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Dead fish on the beach? Longboat Key leans on nature for cleanup.

The town of Longboat Key cleans up fish kills from red tide only after four tidal cycles fail to clear them.

As anyone on the Key knows, red tide is still here with uncertainty on when it will pack its bags for a while.

Karenia brevis is the naturally occurring organism that can lead to harmful algal blooms that cause red tide.

Because it is a naturally occurring, mostly ever-present organism, there is not much local officials can do to solve the issue or lessen its effects.

Town commissioners discussed what responsibilities they have when it comes to monitoring red tide, cleaning up dead fish and getting out information to concerned residents and visitors at their March 6 regular meeting.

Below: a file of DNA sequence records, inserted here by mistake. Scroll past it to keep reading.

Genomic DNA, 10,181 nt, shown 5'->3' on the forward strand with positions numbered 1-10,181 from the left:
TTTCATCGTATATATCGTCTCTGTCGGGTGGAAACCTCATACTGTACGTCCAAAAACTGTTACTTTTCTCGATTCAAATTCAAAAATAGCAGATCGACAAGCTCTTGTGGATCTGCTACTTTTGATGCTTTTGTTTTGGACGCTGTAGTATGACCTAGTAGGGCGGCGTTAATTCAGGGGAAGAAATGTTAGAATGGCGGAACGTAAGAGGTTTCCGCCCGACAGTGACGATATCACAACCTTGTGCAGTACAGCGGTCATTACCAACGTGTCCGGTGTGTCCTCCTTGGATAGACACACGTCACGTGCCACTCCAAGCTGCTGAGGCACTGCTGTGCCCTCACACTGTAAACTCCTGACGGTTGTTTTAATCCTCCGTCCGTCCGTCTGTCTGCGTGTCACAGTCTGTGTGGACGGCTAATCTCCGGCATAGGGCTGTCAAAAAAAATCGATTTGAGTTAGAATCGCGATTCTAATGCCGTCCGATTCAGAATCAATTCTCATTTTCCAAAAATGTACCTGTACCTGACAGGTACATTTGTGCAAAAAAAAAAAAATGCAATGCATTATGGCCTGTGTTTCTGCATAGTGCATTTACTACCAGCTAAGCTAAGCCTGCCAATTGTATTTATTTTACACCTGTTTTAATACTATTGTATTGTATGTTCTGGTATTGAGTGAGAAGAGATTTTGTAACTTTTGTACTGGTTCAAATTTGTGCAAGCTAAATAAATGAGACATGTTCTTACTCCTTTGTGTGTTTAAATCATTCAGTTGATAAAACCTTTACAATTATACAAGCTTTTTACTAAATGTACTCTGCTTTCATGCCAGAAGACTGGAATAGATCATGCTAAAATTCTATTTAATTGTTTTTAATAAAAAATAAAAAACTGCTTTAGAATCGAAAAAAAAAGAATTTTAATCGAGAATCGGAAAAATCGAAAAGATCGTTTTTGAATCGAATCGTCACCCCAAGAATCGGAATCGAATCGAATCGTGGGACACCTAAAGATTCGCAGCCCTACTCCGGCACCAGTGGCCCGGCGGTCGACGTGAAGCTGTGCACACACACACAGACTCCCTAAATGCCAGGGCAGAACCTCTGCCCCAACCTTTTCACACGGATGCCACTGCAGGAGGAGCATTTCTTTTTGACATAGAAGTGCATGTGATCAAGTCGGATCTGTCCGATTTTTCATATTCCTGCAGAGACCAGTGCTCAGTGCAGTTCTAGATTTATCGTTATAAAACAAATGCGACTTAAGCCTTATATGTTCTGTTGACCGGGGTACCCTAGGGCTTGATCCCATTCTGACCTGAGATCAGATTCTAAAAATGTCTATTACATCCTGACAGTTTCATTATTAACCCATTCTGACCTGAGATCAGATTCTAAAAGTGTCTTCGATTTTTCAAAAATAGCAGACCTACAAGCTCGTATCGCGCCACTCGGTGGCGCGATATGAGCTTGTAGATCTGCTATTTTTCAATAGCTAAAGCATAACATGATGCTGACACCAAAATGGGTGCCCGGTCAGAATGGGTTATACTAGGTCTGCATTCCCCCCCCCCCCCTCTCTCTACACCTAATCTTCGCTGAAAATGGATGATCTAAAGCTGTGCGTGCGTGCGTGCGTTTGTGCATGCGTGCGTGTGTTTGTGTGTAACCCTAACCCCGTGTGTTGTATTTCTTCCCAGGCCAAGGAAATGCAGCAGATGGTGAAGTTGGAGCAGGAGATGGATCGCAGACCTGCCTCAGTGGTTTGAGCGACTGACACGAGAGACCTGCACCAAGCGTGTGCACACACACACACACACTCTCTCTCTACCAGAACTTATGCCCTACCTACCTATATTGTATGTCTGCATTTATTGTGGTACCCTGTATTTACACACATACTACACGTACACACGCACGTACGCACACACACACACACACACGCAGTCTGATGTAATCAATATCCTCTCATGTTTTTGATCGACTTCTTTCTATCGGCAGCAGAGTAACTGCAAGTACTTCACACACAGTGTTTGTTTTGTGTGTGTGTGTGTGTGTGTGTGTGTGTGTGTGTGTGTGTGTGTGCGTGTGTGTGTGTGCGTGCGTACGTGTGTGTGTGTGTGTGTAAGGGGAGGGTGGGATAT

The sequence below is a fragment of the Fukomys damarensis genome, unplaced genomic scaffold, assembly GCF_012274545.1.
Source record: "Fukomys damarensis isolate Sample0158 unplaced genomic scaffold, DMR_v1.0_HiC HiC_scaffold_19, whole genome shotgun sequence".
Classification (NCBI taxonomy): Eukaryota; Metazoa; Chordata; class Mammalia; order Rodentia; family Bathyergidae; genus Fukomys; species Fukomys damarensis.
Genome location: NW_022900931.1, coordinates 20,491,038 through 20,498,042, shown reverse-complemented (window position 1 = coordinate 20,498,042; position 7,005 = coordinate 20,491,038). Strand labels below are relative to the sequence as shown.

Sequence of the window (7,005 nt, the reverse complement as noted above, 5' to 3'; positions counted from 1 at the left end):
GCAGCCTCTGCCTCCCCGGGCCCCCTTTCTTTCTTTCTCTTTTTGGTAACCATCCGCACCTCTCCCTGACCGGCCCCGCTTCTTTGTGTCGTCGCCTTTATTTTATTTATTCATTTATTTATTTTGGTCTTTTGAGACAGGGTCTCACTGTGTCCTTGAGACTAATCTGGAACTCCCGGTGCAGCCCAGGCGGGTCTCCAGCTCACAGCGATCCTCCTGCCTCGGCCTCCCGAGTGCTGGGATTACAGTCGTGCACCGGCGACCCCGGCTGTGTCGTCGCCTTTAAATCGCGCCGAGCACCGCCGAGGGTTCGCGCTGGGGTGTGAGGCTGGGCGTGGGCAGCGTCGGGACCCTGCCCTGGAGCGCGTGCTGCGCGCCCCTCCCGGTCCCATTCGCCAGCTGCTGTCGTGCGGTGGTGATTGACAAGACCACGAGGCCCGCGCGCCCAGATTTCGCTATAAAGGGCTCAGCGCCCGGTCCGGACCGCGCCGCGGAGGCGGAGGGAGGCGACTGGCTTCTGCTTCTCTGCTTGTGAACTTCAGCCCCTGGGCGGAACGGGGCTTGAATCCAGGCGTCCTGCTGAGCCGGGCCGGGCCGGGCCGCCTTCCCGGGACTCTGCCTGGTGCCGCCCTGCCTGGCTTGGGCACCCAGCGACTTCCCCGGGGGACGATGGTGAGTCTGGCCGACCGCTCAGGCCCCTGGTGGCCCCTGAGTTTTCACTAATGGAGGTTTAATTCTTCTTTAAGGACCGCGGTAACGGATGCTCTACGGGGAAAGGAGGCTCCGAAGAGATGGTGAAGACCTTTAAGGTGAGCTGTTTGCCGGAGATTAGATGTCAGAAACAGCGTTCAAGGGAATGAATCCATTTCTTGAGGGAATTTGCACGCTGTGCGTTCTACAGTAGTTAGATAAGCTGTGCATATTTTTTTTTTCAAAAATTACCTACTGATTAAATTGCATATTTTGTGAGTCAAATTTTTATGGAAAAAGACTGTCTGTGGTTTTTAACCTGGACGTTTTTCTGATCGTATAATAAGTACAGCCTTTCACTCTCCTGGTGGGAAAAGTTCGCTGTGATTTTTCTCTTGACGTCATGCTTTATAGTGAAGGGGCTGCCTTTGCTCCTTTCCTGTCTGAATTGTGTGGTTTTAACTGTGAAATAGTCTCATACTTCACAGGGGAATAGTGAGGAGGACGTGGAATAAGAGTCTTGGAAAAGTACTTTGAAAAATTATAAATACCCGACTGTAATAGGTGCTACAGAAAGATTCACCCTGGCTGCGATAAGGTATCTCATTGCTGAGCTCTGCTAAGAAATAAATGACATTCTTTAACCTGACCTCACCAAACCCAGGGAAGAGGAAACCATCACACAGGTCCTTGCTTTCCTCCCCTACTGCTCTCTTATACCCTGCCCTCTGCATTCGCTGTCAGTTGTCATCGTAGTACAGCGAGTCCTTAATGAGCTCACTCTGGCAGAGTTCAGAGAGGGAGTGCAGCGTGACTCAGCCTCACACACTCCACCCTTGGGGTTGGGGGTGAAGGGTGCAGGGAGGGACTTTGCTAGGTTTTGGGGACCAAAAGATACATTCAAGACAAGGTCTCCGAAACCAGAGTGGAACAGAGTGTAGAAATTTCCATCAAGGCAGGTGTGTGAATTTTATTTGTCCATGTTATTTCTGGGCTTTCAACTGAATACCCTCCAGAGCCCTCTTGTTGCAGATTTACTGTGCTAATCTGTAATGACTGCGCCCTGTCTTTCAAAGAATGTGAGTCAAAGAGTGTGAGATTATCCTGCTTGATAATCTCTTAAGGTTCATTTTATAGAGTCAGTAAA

“It’s affecting everybody I know that stays outside right now,” Commissioner Mike Haycock said. “I have gotten a number of complaints about fish kills and the smell from fish kills.”

Town Manager Howard Tipton said the amount of dead fish on the beaches and in the canals had not met the threshold for a cleanup using town resources.

However, on March 8, town staff sent an email notifying people of Manatee County’s plan to clean up the beaches for the entire 10-mile stretch of the island. The county raked the beach to help the town remove some of the dead sea life.